We should not be complacent about the results, and must be vigilant about each new challenge to race relations. Anyone who has met recently with members of our Muslim communities must be concerned at the current sense of insecurity from the burgeoning raids under the Prevention of Terrorism Act. Last week the Home Office released figures revealing that the number of such raids has increased in only three years from less than 2,000 to over 30,000. Less than 100 charges have been produced by this pandemic of raids, leading to the conclusion that the overwhelming majority of those raided were innocent. We must beware importing attitudes of the international war on terrorism into the treatment of our domestic Muslim communities.

But on the whole, Britain's multicultural approach has produced strengths. Our lives are enriched by the consequent diversity of cultures, heritage and, most popularly, cuisine. And the pluralism of our domestic society gives us a competitive edge in a global economy. Even Air France relocated part of its ticketing operation to London precisely because of the availability of many different languages.

London is a natural hub of the global village. It is home to more than 30 ethnic communities of at least 10,000 residents each, and tonight well over 100 languages will be spoken by families over their evening meal. Cultural integration of such diversity is not only impossible, but it would also deprive Britain of colour and an economic advantage.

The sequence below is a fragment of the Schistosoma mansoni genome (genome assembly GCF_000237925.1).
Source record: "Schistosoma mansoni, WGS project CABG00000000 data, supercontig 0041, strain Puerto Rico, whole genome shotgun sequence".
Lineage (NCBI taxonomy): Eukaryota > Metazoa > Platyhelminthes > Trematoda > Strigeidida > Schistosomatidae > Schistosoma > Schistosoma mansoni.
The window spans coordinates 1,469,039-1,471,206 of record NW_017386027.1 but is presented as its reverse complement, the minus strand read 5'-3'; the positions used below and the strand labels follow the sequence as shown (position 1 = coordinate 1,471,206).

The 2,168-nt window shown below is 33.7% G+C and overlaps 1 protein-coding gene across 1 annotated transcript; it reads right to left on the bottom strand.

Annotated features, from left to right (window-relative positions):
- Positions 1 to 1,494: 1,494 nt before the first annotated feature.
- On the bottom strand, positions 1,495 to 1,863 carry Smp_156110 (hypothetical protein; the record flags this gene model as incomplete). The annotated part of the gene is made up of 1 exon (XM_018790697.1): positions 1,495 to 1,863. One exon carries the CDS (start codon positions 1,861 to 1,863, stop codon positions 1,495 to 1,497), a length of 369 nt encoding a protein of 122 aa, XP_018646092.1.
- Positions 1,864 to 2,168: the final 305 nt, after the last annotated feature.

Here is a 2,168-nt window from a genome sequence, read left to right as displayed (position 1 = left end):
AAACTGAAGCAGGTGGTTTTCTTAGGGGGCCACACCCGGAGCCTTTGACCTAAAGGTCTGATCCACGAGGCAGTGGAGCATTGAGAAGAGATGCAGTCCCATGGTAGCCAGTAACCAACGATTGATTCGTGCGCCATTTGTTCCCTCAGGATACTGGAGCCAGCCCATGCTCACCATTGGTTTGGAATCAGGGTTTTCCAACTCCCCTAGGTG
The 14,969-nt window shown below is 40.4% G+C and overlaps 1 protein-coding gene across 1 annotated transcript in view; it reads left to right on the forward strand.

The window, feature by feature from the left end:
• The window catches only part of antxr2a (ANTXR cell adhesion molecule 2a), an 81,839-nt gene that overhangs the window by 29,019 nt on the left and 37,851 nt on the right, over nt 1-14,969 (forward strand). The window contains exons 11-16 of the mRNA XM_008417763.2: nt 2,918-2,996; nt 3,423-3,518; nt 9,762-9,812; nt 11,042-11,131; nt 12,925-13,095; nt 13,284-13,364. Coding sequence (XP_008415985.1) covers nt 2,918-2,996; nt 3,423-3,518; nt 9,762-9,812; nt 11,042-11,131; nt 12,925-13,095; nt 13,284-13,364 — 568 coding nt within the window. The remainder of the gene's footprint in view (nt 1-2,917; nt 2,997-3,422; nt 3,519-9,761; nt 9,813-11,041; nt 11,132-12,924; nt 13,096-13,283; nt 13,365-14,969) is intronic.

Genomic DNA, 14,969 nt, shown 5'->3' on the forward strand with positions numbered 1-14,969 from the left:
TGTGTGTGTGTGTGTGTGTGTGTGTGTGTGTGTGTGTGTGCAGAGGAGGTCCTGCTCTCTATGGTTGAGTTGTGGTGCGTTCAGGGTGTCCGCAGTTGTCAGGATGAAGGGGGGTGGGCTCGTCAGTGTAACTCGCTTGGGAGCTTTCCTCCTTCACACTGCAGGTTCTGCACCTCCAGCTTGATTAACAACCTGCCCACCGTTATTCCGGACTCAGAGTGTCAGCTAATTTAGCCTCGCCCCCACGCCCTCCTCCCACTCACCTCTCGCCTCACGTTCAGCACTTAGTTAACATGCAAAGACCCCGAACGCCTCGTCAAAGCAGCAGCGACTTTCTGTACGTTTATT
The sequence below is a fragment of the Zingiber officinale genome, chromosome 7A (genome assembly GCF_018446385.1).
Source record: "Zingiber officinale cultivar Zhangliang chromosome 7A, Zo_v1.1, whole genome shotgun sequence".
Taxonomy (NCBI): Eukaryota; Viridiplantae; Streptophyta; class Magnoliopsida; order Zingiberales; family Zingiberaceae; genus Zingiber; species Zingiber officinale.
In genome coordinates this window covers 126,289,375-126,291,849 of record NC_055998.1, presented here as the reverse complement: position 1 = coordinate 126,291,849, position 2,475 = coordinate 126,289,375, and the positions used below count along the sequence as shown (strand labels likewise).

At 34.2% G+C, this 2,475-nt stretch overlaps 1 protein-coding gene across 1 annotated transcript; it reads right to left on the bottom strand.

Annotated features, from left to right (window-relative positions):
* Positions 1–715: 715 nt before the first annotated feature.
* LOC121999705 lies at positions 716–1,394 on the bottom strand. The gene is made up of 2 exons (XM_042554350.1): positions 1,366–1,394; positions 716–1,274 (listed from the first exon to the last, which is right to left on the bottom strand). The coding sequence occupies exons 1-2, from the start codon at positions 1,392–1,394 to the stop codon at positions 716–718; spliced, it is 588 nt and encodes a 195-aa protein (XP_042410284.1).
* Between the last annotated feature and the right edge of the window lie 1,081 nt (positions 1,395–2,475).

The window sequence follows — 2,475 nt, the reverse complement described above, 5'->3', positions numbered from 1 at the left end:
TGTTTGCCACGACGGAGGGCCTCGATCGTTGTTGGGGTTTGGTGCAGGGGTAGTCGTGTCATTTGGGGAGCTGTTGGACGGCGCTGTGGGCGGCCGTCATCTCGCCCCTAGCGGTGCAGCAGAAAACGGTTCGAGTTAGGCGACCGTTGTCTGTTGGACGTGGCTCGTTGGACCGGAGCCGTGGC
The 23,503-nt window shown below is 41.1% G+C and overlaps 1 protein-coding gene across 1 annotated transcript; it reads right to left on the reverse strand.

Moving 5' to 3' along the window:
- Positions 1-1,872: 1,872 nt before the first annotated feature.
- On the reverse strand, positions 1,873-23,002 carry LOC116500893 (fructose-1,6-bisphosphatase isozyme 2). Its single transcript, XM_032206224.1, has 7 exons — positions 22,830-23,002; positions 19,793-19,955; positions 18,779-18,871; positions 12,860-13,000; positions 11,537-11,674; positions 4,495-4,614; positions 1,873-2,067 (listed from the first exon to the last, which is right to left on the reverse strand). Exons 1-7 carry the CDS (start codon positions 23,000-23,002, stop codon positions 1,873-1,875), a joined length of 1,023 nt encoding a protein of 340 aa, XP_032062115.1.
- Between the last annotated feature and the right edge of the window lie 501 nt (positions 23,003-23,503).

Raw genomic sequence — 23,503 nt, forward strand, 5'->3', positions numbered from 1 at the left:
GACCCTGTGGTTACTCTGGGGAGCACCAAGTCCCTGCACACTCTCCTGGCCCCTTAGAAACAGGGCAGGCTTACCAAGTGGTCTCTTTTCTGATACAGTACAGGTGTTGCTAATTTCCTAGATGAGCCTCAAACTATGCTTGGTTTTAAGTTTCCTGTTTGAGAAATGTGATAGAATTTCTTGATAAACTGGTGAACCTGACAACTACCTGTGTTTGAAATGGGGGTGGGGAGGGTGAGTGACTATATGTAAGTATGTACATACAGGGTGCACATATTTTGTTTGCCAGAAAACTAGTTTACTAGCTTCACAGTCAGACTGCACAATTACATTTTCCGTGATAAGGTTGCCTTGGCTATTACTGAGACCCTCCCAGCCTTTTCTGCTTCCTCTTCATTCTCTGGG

In short, we are more likely to rub along together in the modern pluralist world if we respect each other's right to be different. That need not, and should not, be at the expense of other rights, such as the right of women to equal social and employment opportunities.

Some in France have defended the decision to ban the hijab from schools as a positive step in emancipation of Muslim women. If any girl or young woman wishes to abandon the hijab we must fully support their right to refuse it, but I doubt whether we advance the cause of women's rights by denying the equal right of choice to those women who believe their religion requires it.

If we are serious about advancing the cause of women among the ethnic communities then we best do it by addressing serious issues such as tackling discrimination in the job market and deprivation in their neighbourhoods which has too often exposed such women to the brunt of unemployment and to economic dependency. Apparently, France's Interior Minister, Nicolas Sarkozy, did argue for such an alternative approach of affirmative action in education and employment for Muslims, but was overruled. It is a curious priority instead to put at the top of the agenda a ban on headscarves, particularly since Muslim schoolchildren must be perplexed at the outlandish garb which some Western children find fashionable.

The risk is that a ban will be counter-productive by fuelling resentment and deepening the rift between ethnic communities and the majority of the population. We have every reason to combat fundamentalism, but we should do so intelligently. We know that the best recruiting propaganda for the fundamentalists is a grievance, and we should not hand them a gratuitous opportunity to claim persecution and religious insult. I suspect for that very reason, fundamentalists must find the tolerance of British multiculturalism deeply frustrating.

France has a proud history, a vibrant culture and a powerful sense of its own identity. It need not feel that national heritage is challenged because some children turn up to school in headscarves. The moment liberals in either of our countries feel threatened by such an expression of difference, we have already lost the argument to the authoritarians. Ultimately, tolerance of diversity is the test of our confidence in our own identity and values.